This was the second year of Coach Gerdes at the helm. The rocky road continued behind the scenes but on the surface Mt. Carmel was having fun. The team sported new white singlets with brown stripes modeled after Lehigh’s classics. Gerdes had let the captains pick them out and they replaced the North Carolina styled brown and gold ones. He also ordered new warm ups, brown with Mount Carmel spelled across the chest. Funny how a new set of clothes can make men feel really special.

Gerdes had put together a challenging schedule that included stops at Grant with their three studs, Jimmy Kennedy, John Deneen and Daniel Dennis. There was a decent amount of hype around the state leading up to this dual, which would match up Mario vs Deneen, Kennedy vs Lloyd and Jordan vs Dennis. More on this one later. There was the trip to Ohio for the annual Midwest Classic, the trip up to Wisconsin for the Badger Invitational and an additional trip back to Ohio for the Super Duals with the nations top ranked teams St. Edwards and Blair Academy. And of course their was the annual conference championship with state powers Providence and two time defending state champion / rival St. Rita.

Mario had a very good year. He won the Ohio Midwest Classic with a dramatic come from behind fall in the finals over Anton Prater out of Georgia. Prater has gone on to be one of the top wrestlers in the N.A.I.A. at national power Missouri Baptist.

Back home after the first Ohio trip Mario picked up another win over St. Rita’s Steve Zimmerman. The annual dual with the Mustangs was less than three days after the Ohio trip. A true mat rat, Zimmerman was a year younger than Mario but he was no easy customer. You had to wrestle him, especially on the mat. Plus he was big and physical. This one was especially tough as midway through the match Mario hit his head on the wooden floor just off the edge of the mat. It was from a clean shot by Mario and Zimmerman hit a re throw and Mario landed headfirst. That night with the dual in front of a packed house at St. Rita I sat high up in the press area broadcasting the dual for Illinois matmen and IsNet Chicago. As Mario lay motionless, I began to worry as I watched the injury clock wind down. Finally, as injury time was about to expire I started heading down to the mat. When I got half way down the bleachers Mario got up and I decided to stay out of the situation. I remembered the year before how I had forced Mario to wrestle at Providence and he had lost to Kyle Hutter nursing with a 102 degree high fever. I vowed to let his coaches handle it but there was no doubt that Mario had suffered a concussion. My wife looked at me and I shrugged my shoulders. He wanted to wrestle so let’s go, besides it’s St. Rita. You don’t sit out against them if you can breath. I remember that for the next minute and a half of the second period Mario was wrestling in a fog, going through the motions. He was basically wrestling but had no idea where he was or what he was doing. Everytime I watch that tape of the match, to this day I can tell that he was still out on his feet.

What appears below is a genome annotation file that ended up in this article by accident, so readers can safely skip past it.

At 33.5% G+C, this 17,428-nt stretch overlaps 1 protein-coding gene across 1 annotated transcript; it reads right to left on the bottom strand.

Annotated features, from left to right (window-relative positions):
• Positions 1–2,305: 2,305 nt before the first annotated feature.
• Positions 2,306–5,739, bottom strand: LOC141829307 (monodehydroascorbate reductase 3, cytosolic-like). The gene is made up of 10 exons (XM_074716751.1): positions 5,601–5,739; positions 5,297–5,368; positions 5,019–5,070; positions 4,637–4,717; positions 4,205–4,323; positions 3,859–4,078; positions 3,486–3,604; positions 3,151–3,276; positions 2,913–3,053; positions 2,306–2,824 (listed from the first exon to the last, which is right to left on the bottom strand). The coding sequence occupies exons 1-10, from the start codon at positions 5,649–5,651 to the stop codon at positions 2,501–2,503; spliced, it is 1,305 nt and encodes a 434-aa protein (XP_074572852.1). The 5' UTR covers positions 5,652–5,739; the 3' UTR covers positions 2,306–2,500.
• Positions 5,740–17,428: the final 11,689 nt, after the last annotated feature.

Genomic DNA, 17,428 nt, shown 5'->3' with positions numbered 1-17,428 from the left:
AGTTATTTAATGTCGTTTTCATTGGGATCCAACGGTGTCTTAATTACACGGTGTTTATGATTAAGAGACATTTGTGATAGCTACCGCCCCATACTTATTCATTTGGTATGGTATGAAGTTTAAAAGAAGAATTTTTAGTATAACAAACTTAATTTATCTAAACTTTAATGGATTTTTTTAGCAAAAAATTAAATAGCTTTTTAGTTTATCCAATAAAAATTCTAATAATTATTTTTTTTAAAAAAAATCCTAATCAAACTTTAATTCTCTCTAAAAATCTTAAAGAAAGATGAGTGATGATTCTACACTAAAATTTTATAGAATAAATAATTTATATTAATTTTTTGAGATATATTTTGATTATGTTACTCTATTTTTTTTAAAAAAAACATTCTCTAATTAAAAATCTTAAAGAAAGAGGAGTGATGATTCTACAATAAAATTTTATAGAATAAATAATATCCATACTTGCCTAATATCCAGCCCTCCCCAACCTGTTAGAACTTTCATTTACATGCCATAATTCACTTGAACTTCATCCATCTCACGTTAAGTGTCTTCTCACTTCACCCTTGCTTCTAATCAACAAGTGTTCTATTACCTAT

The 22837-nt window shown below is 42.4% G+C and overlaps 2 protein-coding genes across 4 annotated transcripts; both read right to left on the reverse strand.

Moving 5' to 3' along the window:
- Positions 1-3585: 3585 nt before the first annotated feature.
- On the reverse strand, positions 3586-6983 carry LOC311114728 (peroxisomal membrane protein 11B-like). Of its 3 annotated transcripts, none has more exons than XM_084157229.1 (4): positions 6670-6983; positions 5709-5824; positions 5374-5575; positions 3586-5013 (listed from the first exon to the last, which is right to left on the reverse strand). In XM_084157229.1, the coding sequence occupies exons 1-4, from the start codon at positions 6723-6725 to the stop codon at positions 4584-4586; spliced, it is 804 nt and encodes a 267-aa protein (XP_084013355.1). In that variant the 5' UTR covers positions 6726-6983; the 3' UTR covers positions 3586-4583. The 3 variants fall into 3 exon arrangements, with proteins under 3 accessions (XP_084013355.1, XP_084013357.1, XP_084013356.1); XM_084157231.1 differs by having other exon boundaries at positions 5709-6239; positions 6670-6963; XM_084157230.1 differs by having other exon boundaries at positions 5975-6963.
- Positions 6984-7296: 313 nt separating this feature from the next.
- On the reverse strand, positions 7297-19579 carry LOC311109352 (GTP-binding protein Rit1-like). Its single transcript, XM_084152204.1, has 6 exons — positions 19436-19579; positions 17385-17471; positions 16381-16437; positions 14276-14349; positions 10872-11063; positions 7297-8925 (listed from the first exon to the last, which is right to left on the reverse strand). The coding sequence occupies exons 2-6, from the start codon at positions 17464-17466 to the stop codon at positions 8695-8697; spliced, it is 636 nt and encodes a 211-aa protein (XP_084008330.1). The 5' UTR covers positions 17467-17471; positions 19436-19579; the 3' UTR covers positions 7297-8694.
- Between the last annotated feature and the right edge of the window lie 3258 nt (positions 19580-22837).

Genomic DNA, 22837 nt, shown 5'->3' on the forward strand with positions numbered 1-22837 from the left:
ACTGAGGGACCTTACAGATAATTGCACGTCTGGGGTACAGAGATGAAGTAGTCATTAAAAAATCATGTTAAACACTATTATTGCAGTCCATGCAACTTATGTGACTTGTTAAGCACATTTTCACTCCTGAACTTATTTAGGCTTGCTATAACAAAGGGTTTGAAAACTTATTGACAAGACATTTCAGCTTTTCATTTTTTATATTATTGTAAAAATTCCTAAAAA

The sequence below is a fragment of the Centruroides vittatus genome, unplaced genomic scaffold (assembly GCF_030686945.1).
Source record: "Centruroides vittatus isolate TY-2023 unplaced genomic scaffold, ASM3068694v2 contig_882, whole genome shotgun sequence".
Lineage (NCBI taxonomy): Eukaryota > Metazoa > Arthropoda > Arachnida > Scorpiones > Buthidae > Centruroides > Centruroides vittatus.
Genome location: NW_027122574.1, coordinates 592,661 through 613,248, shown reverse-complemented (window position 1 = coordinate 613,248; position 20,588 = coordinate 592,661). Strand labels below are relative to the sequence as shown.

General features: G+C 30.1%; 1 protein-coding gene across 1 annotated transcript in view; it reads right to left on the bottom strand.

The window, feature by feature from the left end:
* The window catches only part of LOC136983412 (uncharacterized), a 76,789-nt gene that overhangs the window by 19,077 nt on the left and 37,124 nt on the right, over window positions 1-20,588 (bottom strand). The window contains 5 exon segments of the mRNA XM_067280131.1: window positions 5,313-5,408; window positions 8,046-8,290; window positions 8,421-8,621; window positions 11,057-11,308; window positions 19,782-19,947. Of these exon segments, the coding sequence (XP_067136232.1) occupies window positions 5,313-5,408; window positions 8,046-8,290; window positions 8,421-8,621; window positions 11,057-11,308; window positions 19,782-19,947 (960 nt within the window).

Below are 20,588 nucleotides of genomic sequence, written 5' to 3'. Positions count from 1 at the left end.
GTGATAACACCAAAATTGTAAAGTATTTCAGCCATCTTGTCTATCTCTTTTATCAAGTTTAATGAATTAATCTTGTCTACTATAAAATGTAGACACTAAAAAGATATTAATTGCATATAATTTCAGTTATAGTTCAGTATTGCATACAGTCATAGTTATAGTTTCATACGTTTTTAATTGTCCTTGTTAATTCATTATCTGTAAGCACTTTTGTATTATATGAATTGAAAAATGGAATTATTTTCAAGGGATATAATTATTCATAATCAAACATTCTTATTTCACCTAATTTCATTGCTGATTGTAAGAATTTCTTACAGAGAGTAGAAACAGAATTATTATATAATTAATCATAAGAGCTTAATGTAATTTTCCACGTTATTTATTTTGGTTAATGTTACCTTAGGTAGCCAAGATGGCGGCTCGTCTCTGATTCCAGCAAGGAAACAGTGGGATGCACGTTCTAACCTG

However, Mario seemingly woke up in the third, scored nine points including a near fall to win. To this day Mario does not remember this match. Zimmerman would enact revenge at the individual sectionals with a come from behind win with 10 seconds left. That match sent Mario to the tough side of the state bracket. Amazing how the wrestling God’s had a way of evening things out. Zimmerman would go on to become a fantastic wrestler for St. Rita winning a state title as a senior and wrestling in college for Northern Illinois. While having a career winning record versus Zimmerman, none were ever easy for Mario.

Wrestling the Wisconsin defending state champion, Sergio Mireles, the Badger State brought more heart pounding stuff. As was starting to be the normal, Mario pulled a last minute performance out the bag. Trailing 4-0 after a period and a half Mario was in trouble before a reversal and a take down tied the match. Staying aggressive Mario drove Mireles out of bounds and was hit with an unsportsmanlike penalty gave Mireles the lead with :30 seconds left. The MC coaches to no avail did much complaining, however Mario took matters in his own hand garnering a stall call that tied the match with :02 left. In overtime hit a double to a blind half to give Mireles his only loss in another championship season. Mireles went on to wrestle for wrestling powerhouse, Cornell. I have included the video of this match for your viewing pleasure. Just click the link.
Badger State Championship video